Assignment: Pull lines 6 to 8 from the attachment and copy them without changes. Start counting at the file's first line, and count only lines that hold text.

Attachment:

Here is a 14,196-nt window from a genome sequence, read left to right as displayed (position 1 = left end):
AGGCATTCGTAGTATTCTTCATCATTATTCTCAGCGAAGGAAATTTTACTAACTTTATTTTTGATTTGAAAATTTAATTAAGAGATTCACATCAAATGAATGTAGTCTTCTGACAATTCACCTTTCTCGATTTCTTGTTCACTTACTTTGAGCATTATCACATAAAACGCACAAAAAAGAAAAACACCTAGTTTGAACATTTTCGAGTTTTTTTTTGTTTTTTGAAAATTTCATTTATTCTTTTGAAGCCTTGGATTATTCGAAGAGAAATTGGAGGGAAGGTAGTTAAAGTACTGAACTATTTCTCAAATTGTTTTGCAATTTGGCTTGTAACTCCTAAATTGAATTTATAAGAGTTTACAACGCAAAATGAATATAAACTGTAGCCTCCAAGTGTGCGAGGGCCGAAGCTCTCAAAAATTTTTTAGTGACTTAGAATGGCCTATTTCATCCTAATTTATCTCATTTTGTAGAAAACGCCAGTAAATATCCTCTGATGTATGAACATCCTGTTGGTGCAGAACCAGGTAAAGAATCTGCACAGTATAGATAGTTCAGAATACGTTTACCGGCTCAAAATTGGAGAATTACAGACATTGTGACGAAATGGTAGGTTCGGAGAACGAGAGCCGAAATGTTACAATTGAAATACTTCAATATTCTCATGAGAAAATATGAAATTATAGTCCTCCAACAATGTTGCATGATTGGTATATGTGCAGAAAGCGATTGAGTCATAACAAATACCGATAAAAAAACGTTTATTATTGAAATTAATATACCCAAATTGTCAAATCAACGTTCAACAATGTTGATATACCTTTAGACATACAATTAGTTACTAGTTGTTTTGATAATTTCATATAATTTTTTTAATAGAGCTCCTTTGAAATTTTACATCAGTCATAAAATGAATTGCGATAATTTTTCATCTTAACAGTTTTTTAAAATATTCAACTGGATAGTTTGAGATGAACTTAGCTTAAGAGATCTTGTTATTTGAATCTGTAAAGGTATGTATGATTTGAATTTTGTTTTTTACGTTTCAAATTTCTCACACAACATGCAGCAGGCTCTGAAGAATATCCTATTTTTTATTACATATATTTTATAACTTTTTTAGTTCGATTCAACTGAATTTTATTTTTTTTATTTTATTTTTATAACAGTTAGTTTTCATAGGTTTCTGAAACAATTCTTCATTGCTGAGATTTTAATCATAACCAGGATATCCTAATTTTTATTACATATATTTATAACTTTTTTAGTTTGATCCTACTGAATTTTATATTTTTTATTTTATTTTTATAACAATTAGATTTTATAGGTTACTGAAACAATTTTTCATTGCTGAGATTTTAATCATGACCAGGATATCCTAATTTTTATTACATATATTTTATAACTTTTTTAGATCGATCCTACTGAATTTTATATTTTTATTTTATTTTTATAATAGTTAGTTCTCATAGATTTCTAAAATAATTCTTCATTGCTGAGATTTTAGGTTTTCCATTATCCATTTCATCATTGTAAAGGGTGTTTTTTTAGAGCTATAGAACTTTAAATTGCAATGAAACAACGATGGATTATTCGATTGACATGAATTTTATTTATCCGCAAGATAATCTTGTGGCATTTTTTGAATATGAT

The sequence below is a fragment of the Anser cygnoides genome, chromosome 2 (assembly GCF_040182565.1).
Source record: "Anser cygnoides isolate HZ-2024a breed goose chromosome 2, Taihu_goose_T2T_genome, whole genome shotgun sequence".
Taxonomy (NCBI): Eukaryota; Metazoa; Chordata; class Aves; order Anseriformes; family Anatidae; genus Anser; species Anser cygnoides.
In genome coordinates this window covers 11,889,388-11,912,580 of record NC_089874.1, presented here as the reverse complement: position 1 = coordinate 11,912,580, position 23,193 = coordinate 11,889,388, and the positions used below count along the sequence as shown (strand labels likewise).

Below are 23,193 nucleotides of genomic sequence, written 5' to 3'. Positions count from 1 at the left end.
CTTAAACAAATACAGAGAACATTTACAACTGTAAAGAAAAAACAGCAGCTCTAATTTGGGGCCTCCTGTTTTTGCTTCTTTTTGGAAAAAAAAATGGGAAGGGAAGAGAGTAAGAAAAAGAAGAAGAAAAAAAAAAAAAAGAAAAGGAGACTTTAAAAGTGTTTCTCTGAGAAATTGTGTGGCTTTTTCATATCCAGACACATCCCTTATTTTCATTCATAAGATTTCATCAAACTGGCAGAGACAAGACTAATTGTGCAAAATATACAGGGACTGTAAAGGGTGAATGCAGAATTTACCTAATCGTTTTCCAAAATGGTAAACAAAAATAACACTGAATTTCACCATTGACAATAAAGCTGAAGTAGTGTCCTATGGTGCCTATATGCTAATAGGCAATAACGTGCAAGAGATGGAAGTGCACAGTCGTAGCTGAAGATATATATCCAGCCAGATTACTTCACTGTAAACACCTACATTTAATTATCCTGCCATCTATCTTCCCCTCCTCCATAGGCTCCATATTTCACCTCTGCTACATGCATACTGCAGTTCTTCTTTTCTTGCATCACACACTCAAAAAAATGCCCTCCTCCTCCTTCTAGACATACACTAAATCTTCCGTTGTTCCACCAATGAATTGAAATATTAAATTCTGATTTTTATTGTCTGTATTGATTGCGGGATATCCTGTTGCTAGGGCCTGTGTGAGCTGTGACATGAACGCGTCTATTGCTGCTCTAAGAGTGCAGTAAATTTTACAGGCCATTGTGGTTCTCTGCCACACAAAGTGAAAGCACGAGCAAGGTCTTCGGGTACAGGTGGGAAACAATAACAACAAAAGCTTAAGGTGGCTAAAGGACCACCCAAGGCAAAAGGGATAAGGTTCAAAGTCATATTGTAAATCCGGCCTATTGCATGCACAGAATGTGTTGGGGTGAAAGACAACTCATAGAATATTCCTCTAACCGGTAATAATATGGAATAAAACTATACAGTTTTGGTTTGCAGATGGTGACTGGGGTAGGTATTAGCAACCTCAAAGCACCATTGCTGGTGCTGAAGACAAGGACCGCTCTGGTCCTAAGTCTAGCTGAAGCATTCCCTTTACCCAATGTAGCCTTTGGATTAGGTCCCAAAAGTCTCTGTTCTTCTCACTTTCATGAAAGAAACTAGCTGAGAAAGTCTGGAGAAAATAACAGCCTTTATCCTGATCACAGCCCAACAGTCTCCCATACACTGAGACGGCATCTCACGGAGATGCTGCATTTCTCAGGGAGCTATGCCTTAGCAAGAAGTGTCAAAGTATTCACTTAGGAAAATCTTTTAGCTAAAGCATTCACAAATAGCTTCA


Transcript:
In genome coordinates this window covers 11,889,388-11,912,580 of record NC_089874.1, presented here as the reverse complement: position 1 = coordinate 11,912,580, position 23,193 = coordinate 11,889,388, and the positions used below count along the sequence as shown (strand labels likewise).

Below are 23,193 nucleotides of genomic sequence, written 5' to 3'. Positions count from 1 at the left end.
CTTAAACAAATACAGAGAACATTTACAACTGTAAAGAAAAAACAGCAGCTCTAATTTGGGGCCTCCTGTTTTTGCTTCTTTTTGGAAAAAAAAATGGGAAGGGAAGAGAGTAAGAAAAAGAAGAAGAAAAAAAAAAAAAAGAAAAGGAGACTTTAAAAGTGTTTCTCTGAGAAATTGTGTGGCTTTTTCATATCCAGACACATCCCTTATTTTCATTCATAAGATTTCATCAAACTGGCAGAGACAAGACTAATTGTGCAAAATATACAGGGACTGTAAAGGGTGAATGCAGAATTTACCTAATCGTTTTCCAAAATGGTAAACAAAAATAACACTGAATTTCACCATTGACAATAAAGCTGAAGTAGTGTCCTATGGTGCCTATATGCTAATAGGCAATAACGTGCAAGAGATGGAAGTGCACAGTCGTAGCTGAAGATATATATCCAGCCAGATTACTTCACTGTAAACACCTACATTTAATTATCCTGCCATCTATCTTCCCCTCCTCCATAGGCTCCATATTTCACCTCTGCTACATGCATACTGCAGTTCTTCTTTTCTTGCATCACACACTCAAAAAAATGCCCTCCTCCTCCTTCTAGACATACACTAAATCTTCCGTTGTTCCACCAATGAATTGAAATATTAAATTCTGATTTTTATTGTCTGTATTGATTGCGGGATATCCTGTTGCTAGGGCCTGTGTGAGCTGTGACATGAACGCGTCTATTGCTGCTCTAAGAGTGCAGTAAATTTTACAGGCCATTGTGGTTCTCTGCCACACAAAGTGAAAGCACGAGCAAGGTCTTCGGGTACAGGTGGGAAACAATAACAACAAAAGCTTAAGGTGGCTAAAGGACCACCCAAGGCAAAAGGGATAAGGTTCAAAGTCATATTGTAAATCCGGCCTATTGCATGCACAGAATGTGTTGGGGTGAAAGACAACTCATAGAATATTCCTCTAACCGGTAATAATATGGAATAAAACTATACAGTTTTGGTTTGCAGATGGTGACTGGGGTAGGTATTAGCAACCTCAAAGCACCATTGCTGGTGCTGAAGACAAGGACCGCTCTGGTCCTAAGTCTAGCTGAAGCATTCCCTTTACCCAATGTAGCCTTTGGATTAGGTCCCAAAAGTCTCTGTTCTTCTCACTTTCATGAAAGAAACTAGCTGAGAAAGTCTGGAGAAAATAACAGCCTTTATCCTGATCACAGCCCAACAGTCTCCCATACACTGAGACGGCATCTCACGGAGATGCTGCATTTCTCAGGGAGCTATGCCTTAGCAAGAAGTGTCAAAGTATTCACTTAGGAAAATCTTTTAGCTAAAGCATTCACAAATAGCTTCA